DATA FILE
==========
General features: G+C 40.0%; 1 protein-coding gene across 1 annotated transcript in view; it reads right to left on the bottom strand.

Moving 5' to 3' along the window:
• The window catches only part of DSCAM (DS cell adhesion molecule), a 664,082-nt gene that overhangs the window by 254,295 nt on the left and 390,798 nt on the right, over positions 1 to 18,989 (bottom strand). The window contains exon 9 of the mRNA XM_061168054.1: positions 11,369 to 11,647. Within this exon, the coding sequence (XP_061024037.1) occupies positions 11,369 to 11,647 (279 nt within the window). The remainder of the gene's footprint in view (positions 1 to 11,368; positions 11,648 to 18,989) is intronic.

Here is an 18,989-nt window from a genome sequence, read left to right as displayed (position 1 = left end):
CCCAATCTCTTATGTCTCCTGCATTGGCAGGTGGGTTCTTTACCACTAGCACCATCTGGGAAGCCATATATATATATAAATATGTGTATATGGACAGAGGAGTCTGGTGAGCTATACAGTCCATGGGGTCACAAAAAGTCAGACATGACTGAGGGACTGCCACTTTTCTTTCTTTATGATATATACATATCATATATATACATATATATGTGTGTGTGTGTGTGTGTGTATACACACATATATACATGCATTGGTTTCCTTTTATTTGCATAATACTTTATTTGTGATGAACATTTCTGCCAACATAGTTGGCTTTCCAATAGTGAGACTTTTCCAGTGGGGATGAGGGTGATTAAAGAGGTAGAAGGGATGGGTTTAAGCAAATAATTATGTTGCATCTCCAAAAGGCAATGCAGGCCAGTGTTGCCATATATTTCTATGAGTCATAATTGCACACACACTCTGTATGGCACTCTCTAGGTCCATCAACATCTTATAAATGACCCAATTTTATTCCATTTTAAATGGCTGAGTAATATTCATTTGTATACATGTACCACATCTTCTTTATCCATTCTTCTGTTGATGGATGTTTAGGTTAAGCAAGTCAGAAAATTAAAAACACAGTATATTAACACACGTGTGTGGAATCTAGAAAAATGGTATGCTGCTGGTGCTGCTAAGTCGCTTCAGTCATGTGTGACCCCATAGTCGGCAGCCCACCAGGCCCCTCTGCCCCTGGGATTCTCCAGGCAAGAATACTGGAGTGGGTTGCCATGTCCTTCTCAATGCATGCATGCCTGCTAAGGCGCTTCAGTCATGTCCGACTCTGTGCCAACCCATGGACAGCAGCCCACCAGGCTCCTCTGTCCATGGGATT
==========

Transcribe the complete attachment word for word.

General features: G+C 40.0%; 1 protein-coding gene across 1 annotated transcript in view; it reads right to left on the bottom strand.

Moving 5' to 3' along the window:
• The window catches only part of DSCAM (DS cell adhesion molecule), a 664,082-nt gene that overhangs the window by 254,295 nt on the left and 390,798 nt on the right, over positions 1 to 18,989 (bottom strand). The window contains exon 9 of the mRNA XM_061168054.1: positions 11,369 to 11,647. Within this exon, the coding sequence (XP_061024037.1) occupies positions 11,369 to 11,647 (279 nt within the window). The remainder of the gene's footprint in view (positions 1 to 11,368; positions 11,648 to 18,989) is intronic.

Here is an 18,989-nt window from a genome sequence, read left to right as displayed (position 1 = left end):
CCCAATCTCTTATGTCTCCTGCATTGGCAGGTGGGTTCTTTACCACTAGCACCATCTGGGAAGCCATATATATATATAAATATGTGTATATGGACAGAGGAGTCTGGTGAGCTATACAGTCCATGGGGTCACAAAAAGTCAGACATGACTGAGGGACTGCCACTTTTCTTTCTTTATGATATATACATATCATATATATACATATATATGTGTGTGTGTGTGTGTGTGTATACACACATATATACATGCATTGGTTTCCTTTTATTTGCATAATACTTTATTTGTGATGAACATTTCTGCCAACATAGTTGGCTTTCCAATAGTGAGACTTTTCCAGTGGGGATGAGGGTGATTAAAGAGGTAGAAGGGATGGGTTTAAGCAAATAATTATGTTGCATCTCCAAAAGGCAATGCAGGCCAGTGTTGCCATATATTTCTATGAGTCATAATTGCACACACACTCTGTATGGCACTCTCTAGGTCCATCAACATCTTATAAATGACCCAATTTTATTCCATTTTAAATGGCTGAGTAATATTCATTTGTATACATGTACCACATCTTCTTTATCCATTCTTCTGTTGATGGATGTTTAGGTTAAGCAAGTCAGAAAATTAAAAACACAGTATATTAACACACGTGTGTGGAATCTAGAAAAATGGTATGCTGCTGGTGCTGCTAAGTCGCTTCAGTCATGTGTGACCCCATAGTCGGCAGCCCACCAGGCCCCTCTGCCCCTGGGATTCTCCAGGCAAGAATACTGGAGTGGGTTGCCATGTCCTTCTCAATGCATGCATGCCTGCTAAGGCGCTTCAGTCATGTCCGACTCTGTGCCAACCCATGGACAGCAGCCCACCAGGCTCCTCTGTCCATGGGATT